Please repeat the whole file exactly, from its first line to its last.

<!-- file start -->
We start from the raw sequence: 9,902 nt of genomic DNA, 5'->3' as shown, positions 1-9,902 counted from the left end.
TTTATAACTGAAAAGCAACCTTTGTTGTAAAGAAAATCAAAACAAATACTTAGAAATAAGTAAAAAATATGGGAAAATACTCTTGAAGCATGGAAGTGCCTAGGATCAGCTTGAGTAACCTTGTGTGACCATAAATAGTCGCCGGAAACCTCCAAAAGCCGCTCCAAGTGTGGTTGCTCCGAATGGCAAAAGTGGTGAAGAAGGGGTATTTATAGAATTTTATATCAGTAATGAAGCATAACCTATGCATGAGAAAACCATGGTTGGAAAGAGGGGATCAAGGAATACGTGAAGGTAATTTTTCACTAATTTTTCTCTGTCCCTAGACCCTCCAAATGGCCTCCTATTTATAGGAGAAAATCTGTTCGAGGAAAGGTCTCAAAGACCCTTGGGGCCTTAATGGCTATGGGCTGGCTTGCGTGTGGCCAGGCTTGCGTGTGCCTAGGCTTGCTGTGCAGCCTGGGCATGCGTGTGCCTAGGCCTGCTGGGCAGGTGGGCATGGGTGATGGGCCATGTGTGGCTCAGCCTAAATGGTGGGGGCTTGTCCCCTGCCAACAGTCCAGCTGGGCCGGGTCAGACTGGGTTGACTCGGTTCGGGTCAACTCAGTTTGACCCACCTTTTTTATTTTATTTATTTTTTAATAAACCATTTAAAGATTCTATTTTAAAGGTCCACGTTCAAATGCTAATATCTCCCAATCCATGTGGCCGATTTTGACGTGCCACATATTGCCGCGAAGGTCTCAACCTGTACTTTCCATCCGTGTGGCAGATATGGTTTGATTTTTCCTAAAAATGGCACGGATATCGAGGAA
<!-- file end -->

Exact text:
We start from the raw sequence: 9,902 nt of genomic DNA, 5'->3' as shown, positions 1-9,902 counted from the left end.
TTTATAACTGAAAAGCAACCTTTGTTGTAAAGAAAATCAAAACAAATACTTAGAAATAAGTAAAAAATATGGGAAAATACTCTTGAAGCATGGAAGTGCCTAGGATCAGCTTGAGTAACCTTGTGTGACCATAAATAGTCGCCGGAAACCTCCAAAAGCCGCTCCAAGTGTGGTTGCTCCGAATGGCAAAAGTGGTGAAGAAGGGGTATTTATAGAATTTTATATCAGTAATGAAGCATAACCTATGCATGAGAAAACCATGGTTGGAAAGAGGGGATCAAGGAATACGTGAAGGTAATTTTTCACTAATTTTTCTCTGTCCCTAGACCCTCCAAATGGCCTCCTATTTATAGGAGAAAATCTGTTCGAGGAAAGGTCTCAAAGACCCTTGGGGCCTTAATGGCTATGGGCTGGCTTGCGTGTGGCCAGGCTTGCGTGTGCCTAGGCTTGCTGTGCAGCCTGGGCATGCGTGTGCCTAGGCCTGCTGGGCAGGTGGGCATGGGTGATGGGCCATGTGTGGCTCAGCCTAAATGGTGGGGGCTTGTCCCCTGCCAACAGTCCAGCTGGGCCGGGTCAGACTGGGTTGACTCGGTTCGGGTCAACTCAGTTTGACCCACCTTTTTTATTTTATTTATTTTTTAATAAACCATTTAAAGATTCTATTTTAAAGGTCCACGTTCAAATGCTAATATCTCCCAATCCATGTGGCCGATTTTGACGTGCCACATATTGCCGCGAAGGTCTCAACCTGTACTTTCCATCCGTGTGGCAGATATGGTTTGATTTTTCCTAAAAATGGCACGGATATCGAGGAA